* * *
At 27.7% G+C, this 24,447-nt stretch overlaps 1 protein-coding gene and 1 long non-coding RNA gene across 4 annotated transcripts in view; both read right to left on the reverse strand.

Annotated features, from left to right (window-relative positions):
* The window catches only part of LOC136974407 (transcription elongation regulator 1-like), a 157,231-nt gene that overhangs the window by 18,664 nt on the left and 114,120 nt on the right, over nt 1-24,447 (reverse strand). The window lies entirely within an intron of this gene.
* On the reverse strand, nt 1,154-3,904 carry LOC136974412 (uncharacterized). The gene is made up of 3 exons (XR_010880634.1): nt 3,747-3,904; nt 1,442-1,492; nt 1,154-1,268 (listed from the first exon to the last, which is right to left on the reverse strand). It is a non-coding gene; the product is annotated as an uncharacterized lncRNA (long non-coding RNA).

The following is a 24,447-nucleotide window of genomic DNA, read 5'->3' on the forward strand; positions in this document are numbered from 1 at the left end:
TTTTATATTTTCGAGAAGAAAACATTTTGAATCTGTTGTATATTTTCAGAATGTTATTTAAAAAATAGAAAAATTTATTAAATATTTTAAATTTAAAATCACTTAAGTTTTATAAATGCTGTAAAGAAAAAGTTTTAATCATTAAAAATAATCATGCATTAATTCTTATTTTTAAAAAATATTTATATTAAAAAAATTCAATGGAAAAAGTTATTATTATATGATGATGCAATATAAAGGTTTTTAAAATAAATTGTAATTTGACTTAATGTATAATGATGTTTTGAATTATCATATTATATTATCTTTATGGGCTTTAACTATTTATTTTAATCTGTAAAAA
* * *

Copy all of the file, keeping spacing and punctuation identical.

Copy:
At 27.7% G+C, this 24,447-nt stretch overlaps 1 protein-coding gene and 1 long non-coding RNA gene across 4 annotated transcripts in view; both read right to left on the reverse strand.

Annotated features, from left to right (window-relative positions):
* The window catches only part of LOC136974407 (transcription elongation regulator 1-like), a 157,231-nt gene that overhangs the window by 18,664 nt on the left and 114,120 nt on the right, over nt 1-24,447 (reverse strand). The window lies entirely within an intron of this gene.
* On the reverse strand, nt 1,154-3,904 carry LOC136974412 (uncharacterized). The gene is made up of 3 exons (XR_010880634.1): nt 3,747-3,904; nt 1,442-1,492; nt 1,154-1,268 (listed from the first exon to the last, which is right to left on the reverse strand). It is a non-coding gene; the product is annotated as an uncharacterized lncRNA (long non-coding RNA).

The following is a 24,447-nucleotide window of genomic DNA, read 5'->3' on the forward strand; positions in this document are numbered from 1 at the left end:
TTTTATATTTTCGAGAAGAAAACATTTTGAATCTGTTGTATATTTTCAGAATGTTATTTAAAAAATAGAAAAATTTATTAAATATTTTAAATTTAAAATCACTTAAGTTTTATAAATGCTGTAAAGAAAAAGTTTTAATCATTAAAAATAATCATGCATTAATTCTTATTTTTAAAAAATATTTATATTAAAAAAATTCAATGGAAAAAGTTATTATTATATGATGATGCAATATAAAGGTTTTTAAAATAAATTGTAATTTGACTTAATGTATAATGATGTTTTGAATTATCATATTATATTATCTTTATGGGCTTTAACTATTTATTTTAATCTGTAAAAA